The paper "How Changes in Interest Rates Would Affect Bond Prices" is a wonderful example of a report on macro and microeconomics. Bonds play a vital role in an investor portfolio. However, bonds are susceptible to economic changes that can affect their value. An investor with bonds is able to reduce his or her overall risk by diversifying his or her holdings. The biggest threat to bond yield is raising interest rates. Before investing in the stock market, people need to understand the fundamentals- including rewards and potential risks.
When bonds are compared to shares, they sit at the middle to lower end of the risk spectrum; cash is seen as a lower risk investment than bonds (Amihud, 2002). The price of a bond may go up and down in response to two factors: change in credit quality and interest rates. Investors in the bond market tend to worry about the safety of their investment. Many Australians who have invested in bonds do not comprehend how a change in the interest rate will have an effect on the bond price (Ripley, 1997).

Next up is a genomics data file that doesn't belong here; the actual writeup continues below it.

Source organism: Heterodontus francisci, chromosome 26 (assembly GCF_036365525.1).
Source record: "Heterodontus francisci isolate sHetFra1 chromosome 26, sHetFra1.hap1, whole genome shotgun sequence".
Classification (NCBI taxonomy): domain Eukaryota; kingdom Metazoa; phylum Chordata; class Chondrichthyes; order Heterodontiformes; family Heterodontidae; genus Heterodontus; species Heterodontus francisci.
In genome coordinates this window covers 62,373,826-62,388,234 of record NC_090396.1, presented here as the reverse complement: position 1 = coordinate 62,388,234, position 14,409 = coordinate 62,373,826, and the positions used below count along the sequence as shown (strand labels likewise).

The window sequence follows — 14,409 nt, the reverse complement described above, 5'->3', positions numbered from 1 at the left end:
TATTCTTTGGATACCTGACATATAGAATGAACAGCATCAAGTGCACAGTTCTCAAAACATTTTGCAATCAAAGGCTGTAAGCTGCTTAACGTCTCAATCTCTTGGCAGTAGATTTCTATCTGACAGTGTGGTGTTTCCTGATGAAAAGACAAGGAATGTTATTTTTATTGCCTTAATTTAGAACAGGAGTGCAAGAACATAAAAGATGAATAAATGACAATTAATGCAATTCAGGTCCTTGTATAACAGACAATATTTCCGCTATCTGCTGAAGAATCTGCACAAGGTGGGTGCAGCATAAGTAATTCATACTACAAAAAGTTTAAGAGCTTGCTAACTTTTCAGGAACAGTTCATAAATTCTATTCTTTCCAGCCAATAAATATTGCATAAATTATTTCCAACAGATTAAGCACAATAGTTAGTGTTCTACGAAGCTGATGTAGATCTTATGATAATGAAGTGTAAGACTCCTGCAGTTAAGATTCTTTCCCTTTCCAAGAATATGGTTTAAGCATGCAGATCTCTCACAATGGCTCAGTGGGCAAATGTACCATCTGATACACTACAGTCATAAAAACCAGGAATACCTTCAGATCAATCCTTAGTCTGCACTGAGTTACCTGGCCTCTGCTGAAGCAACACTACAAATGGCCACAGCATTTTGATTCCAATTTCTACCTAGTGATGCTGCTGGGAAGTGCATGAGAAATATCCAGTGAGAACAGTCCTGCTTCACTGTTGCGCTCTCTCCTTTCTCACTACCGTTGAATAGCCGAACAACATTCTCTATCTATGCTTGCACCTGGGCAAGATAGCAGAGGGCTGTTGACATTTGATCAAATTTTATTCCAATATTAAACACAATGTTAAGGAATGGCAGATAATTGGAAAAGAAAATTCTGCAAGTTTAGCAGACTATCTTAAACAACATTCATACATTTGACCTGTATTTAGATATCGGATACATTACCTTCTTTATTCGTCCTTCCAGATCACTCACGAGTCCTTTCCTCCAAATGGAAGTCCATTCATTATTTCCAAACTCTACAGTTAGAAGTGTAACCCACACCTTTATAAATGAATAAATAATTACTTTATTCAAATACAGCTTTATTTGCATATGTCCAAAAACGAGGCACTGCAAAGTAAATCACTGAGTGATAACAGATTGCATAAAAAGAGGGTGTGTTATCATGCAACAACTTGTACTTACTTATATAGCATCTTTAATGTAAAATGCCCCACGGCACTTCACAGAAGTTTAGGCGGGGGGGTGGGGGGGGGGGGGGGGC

Since the early 1980s, interest rates have been widely used to determine the return on bond investments. The paper will use practical worked numerical examples to explain how changes in interest rates would affect bond prices. Bond YieldFor an investor, bond yield is the anticipated return on investment, the yield is usually expressed as a yearly percentage. For example, a 7 % bond yield means that the investment on the bond average 7% per year. There are many ways in which bond yields can be calculated, but whichever way bond yields are calculated, the relationship between bond yields and the price remains constants: Rule # 1: the price of the bond is opposite to the interest rates (Park and Reinganum, 1986).
In other words, if the interest rate of a bond is increased the bond value will decline, and if the interest rate is failing the bond value will increase. Change in interest rates is always the largest factor in the total return performance calculation of bond yield.
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